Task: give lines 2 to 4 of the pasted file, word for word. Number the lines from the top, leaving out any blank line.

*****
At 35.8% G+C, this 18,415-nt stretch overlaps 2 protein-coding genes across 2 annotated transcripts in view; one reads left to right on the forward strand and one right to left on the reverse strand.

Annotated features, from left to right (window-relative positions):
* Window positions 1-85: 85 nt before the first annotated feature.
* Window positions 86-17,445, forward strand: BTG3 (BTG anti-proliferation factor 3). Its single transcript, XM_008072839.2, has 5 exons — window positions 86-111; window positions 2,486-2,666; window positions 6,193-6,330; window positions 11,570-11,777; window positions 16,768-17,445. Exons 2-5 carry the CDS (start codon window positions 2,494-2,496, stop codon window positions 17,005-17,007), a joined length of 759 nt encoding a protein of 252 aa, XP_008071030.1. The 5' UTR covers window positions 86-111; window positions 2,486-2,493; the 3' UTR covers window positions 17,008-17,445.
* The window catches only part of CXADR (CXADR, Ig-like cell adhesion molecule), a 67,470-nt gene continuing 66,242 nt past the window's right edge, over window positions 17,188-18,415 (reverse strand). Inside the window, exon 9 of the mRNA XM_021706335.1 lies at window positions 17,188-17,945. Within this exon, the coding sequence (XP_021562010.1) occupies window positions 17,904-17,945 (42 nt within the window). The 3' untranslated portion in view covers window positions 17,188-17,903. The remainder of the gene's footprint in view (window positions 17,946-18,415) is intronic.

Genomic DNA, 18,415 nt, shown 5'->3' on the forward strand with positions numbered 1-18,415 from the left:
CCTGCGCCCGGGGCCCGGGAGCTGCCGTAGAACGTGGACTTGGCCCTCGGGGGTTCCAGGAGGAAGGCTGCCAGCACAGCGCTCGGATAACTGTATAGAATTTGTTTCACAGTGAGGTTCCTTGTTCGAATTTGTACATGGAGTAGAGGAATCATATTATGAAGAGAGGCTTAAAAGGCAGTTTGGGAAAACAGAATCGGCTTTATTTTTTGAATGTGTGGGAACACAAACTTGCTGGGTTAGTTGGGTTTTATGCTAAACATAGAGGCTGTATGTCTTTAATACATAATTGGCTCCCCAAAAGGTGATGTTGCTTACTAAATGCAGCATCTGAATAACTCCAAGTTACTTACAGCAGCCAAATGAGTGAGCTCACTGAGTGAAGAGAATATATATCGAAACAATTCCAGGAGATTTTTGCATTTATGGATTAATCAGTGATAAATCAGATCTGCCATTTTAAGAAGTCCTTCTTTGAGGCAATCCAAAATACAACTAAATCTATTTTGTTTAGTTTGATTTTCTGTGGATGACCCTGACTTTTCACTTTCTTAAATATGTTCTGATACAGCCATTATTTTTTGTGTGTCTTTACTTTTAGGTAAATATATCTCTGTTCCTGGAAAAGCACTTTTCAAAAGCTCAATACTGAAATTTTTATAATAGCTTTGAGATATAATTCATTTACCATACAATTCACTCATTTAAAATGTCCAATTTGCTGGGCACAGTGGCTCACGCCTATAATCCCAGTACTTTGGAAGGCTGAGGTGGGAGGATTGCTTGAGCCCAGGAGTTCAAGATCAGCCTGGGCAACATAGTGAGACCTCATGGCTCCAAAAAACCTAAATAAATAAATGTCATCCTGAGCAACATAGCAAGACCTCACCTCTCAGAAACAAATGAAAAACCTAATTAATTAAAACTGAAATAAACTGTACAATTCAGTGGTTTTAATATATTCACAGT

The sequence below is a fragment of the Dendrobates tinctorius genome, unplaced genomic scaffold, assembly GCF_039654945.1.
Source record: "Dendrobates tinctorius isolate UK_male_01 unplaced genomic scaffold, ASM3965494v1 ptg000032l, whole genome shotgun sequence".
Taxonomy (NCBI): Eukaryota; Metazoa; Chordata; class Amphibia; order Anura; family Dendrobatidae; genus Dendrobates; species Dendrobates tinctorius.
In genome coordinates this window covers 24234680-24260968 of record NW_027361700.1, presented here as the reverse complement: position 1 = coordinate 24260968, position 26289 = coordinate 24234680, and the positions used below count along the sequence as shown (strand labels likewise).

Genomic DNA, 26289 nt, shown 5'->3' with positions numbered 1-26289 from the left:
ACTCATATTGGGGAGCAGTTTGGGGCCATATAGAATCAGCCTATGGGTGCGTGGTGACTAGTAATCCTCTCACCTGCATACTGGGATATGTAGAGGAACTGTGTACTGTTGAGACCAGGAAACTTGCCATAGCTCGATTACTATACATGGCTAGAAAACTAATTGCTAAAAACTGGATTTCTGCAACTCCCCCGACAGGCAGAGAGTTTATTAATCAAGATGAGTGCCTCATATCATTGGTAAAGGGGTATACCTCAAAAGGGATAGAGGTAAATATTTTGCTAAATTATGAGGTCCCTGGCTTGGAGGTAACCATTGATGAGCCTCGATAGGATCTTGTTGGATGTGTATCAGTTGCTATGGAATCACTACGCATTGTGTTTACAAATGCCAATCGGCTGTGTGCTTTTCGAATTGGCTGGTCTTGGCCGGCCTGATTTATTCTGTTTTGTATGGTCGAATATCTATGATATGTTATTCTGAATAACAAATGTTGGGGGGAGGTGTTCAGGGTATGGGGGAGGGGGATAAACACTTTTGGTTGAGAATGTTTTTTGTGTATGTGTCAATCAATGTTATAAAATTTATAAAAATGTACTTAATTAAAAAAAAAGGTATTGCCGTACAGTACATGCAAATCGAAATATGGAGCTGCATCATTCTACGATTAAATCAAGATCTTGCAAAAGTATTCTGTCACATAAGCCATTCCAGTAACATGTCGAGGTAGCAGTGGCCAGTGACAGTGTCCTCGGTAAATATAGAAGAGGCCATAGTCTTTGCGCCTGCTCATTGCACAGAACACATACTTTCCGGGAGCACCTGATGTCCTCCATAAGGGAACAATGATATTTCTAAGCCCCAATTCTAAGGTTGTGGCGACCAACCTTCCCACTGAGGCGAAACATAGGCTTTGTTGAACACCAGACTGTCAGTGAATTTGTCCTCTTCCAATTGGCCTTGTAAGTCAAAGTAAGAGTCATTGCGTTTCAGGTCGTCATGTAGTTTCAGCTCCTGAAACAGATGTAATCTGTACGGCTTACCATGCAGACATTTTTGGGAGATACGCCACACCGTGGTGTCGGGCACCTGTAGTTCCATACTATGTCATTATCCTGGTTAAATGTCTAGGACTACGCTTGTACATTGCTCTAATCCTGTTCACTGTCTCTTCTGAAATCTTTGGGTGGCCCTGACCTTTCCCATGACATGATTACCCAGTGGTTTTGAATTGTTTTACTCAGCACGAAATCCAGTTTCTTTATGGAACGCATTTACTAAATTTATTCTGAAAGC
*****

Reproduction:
Annotated features, from left to right (window-relative positions):
* Window positions 1-85: 85 nt before the first annotated feature.
* Window positions 86-17,445, forward strand: BTG3 (BTG anti-proliferation factor 3). Its single transcript, XM_008072839.2, has 5 exons — window positions 86-111; window positions 2,486-2,666; window positions 6,193-6,330; window positions 11,570-11,777; window positions 16,768-17,445. Exons 2-5 carry the CDS (start codon window positions 2,494-2,496, stop codon window positions 17,005-17,007), a joined length of 759 nt encoding a protein of 252 aa, XP_008071030.1. The 5' UTR covers window positions 86-111; window positions 2,486-2,493; the 3' UTR covers window positions 17,008-17,445.